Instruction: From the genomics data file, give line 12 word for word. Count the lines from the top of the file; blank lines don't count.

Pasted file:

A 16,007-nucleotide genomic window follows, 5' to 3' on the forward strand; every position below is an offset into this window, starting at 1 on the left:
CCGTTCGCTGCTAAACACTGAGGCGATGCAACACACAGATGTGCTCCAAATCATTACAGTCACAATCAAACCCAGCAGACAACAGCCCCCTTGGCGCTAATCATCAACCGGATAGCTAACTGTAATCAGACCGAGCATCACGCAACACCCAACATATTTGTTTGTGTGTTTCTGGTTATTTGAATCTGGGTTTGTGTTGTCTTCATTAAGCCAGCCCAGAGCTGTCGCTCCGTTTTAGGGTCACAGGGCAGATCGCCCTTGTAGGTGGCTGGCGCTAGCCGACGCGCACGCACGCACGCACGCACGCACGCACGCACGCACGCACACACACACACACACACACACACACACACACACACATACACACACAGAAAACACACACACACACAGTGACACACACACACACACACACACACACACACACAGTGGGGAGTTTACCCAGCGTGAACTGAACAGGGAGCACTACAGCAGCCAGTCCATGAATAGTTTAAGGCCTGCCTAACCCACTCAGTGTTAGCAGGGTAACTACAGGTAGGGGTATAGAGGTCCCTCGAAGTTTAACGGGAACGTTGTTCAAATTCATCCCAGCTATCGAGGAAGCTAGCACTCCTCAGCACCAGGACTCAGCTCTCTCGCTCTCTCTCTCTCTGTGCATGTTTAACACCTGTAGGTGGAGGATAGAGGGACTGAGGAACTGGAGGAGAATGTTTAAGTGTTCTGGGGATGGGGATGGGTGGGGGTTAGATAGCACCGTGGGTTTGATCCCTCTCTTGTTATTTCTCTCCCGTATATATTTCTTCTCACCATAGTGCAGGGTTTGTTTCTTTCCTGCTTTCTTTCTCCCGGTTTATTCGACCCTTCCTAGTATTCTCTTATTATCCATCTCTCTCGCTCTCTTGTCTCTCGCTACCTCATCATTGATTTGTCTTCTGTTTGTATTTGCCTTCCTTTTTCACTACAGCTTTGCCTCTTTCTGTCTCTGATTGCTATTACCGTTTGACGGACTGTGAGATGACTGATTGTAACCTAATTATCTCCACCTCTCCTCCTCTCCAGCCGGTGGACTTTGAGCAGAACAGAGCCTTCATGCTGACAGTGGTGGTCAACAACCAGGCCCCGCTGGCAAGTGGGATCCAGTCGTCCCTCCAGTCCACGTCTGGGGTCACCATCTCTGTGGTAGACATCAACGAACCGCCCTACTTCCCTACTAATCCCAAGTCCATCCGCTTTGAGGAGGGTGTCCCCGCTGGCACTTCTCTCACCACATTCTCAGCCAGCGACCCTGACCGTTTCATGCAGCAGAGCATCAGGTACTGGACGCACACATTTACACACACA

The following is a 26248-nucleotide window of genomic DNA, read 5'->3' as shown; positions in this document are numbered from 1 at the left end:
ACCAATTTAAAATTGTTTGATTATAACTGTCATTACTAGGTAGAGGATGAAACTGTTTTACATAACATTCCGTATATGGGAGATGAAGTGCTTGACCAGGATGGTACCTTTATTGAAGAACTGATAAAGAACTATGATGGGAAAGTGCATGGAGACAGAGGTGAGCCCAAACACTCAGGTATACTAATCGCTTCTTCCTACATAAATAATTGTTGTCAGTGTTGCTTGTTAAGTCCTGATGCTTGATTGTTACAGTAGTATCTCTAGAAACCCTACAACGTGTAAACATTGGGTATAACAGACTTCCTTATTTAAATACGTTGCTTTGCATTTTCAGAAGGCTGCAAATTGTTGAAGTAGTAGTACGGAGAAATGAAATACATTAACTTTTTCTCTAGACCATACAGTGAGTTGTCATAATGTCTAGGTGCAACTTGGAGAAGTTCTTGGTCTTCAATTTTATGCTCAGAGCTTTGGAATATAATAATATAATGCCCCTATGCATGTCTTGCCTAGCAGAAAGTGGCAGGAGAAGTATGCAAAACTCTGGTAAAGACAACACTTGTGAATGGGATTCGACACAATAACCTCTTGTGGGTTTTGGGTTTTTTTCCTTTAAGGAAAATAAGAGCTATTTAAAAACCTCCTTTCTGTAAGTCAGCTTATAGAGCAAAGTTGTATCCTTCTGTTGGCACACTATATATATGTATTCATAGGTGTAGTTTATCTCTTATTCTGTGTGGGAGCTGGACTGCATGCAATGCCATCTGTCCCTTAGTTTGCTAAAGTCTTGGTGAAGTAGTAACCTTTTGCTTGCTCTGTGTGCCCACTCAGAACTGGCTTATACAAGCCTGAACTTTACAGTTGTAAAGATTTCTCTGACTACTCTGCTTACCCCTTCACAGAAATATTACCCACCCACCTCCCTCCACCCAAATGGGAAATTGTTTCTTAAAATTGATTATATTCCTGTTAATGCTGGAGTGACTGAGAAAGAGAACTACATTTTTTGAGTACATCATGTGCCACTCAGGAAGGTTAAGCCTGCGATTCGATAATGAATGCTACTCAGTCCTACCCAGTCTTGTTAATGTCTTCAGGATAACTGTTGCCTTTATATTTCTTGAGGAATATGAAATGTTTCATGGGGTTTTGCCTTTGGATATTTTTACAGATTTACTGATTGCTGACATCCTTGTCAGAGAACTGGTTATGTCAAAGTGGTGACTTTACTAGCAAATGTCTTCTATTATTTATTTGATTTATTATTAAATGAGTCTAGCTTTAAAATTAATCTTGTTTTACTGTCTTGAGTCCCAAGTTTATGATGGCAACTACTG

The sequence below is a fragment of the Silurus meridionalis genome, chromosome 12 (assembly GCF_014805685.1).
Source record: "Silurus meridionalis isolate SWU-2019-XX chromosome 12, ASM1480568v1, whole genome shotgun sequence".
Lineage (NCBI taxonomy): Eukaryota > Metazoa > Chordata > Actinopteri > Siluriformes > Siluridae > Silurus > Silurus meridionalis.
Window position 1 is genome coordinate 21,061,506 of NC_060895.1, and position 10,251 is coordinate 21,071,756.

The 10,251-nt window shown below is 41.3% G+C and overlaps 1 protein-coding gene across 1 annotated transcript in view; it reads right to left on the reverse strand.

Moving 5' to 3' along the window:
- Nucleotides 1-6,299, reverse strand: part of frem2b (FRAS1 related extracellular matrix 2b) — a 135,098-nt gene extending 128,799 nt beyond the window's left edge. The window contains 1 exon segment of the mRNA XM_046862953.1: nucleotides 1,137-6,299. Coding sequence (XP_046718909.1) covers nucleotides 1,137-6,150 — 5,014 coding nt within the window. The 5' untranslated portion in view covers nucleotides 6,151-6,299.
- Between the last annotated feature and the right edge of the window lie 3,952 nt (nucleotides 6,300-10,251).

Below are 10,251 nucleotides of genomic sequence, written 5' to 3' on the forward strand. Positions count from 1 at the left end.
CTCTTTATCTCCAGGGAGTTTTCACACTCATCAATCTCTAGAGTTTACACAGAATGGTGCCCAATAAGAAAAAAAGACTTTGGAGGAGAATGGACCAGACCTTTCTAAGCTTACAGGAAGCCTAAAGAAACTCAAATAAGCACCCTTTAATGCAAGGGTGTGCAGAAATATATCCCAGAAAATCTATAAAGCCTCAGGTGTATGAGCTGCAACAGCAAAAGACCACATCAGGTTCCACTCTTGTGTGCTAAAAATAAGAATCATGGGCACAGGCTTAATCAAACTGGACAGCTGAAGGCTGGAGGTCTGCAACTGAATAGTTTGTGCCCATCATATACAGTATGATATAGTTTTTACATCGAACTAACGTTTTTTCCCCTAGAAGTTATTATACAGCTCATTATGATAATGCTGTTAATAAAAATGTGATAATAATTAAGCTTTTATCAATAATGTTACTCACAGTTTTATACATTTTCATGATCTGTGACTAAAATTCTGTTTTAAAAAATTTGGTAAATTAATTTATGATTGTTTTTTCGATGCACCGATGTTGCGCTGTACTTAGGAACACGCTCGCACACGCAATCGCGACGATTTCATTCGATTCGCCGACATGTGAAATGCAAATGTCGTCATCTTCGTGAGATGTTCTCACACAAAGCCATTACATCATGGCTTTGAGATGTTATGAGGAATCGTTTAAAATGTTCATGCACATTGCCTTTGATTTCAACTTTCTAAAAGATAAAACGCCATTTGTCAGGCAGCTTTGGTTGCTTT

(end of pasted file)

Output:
- Between the last annotated feature and the right edge of the window lie 3,952 nt (nucleotides 6,300-10,251).